The Meaningful Life / Meaning (committing one's talents and abilities in the service of a cause or purpose larger than oneself)
__ University first offered a course on positive psychology in __, of which only 20 students signed up; by __, it had become the most popular course on campus, with an enrollment of 854
Harvard; 1999; 2006
Identify the most prominent characteristics of the happy personality according to research
-Internal locus of control
-A sense of being in control of one's life
The __ of both __ and __ attempt to synthesize the strengths of reinforcement theory and with those of cognitive theory. They view people as forward-looking, purposive, unified, cognitive, affective and social animals who ate capable of evaluating __ experiences and anticipating __ events on the basis of __ they have chosen for themselves.
Cognitive social learning theories; Julian Rotter; Walter Mischel; Present; Future; Goals
According to Rotter, people's behavior in a specific situation is a function of their __ and the strength of the __ satisfied by those reinforcements.
Expectations of reinforcements; Needs
In specific situations, behavior is estimated by the __ that suggests that the potential for a given behavior to occur is function of the person's expectancy plus the value of the reinforcement.
Basic Prediction Formula
The __ states that need potential is a function of freedom of movement and need value.
General Prediction Formula
__ is the possible occurrence of a set of functionally related behaviors directed toward the satisfaction of a goal or a similar set of goals.
Need Potential (NP)
__ is the average expectancy that a set of related behaviors will be reinforced.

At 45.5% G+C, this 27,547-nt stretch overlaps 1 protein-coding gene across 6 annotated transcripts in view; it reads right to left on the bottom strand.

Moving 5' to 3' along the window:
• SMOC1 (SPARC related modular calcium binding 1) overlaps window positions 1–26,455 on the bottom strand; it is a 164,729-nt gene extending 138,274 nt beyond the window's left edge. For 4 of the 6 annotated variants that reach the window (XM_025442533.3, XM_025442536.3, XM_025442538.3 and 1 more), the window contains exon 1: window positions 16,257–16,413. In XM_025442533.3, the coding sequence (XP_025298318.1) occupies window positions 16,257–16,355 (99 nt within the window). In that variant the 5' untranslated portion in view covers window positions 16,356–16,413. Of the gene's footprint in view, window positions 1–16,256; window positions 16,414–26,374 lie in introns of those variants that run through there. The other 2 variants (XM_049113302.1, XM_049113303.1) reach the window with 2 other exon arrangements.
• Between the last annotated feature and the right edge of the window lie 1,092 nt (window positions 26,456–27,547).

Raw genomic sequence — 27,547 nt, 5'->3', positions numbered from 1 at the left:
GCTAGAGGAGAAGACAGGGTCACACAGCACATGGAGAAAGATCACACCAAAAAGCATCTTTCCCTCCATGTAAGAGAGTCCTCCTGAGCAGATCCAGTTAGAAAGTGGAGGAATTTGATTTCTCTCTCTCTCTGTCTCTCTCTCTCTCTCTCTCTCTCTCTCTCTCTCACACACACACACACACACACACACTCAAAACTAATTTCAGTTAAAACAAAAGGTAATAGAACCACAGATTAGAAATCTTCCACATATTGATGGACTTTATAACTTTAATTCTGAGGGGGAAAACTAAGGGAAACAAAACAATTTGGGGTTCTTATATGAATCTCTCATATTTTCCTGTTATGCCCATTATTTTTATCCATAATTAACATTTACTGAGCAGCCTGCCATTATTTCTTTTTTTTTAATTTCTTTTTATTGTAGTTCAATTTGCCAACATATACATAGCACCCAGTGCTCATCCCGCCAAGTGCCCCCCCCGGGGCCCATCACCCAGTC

Freedom of Movement (FM)
__ is the degree to which a person prefers one set of reinforcements to another.
Need Value (NV)
In many situations, people develop __ for success because a similar set of experiences has been previously reinforced.
Generalized Expectancies (GE)
__ is a generalized expectancy that refers to people's belief that they can or cannot control their lives.
Locus of Control
__ is a generalized expectancy that the word of another is reliable.
__ refers to those actions that fail to move a person closer to a desired goal. Maladjusted individuals are characterized by __ goals, __ behaviors, __ skills or __ expectancies.
Maladaptive Behaviors; Unrealistic; Inappropriate; Inadequate; Unreasonably low
Rotter's method of psychotherapy aims toward __ and __.
Changing goals; Eliminating low expectancies
Mischel's __ suggests that people's behavior is largely shaped by an interaction of stable personality traits and the situation, which include a number of personal variables.
Cognitive-Affective Personality/Processing System (CAPS)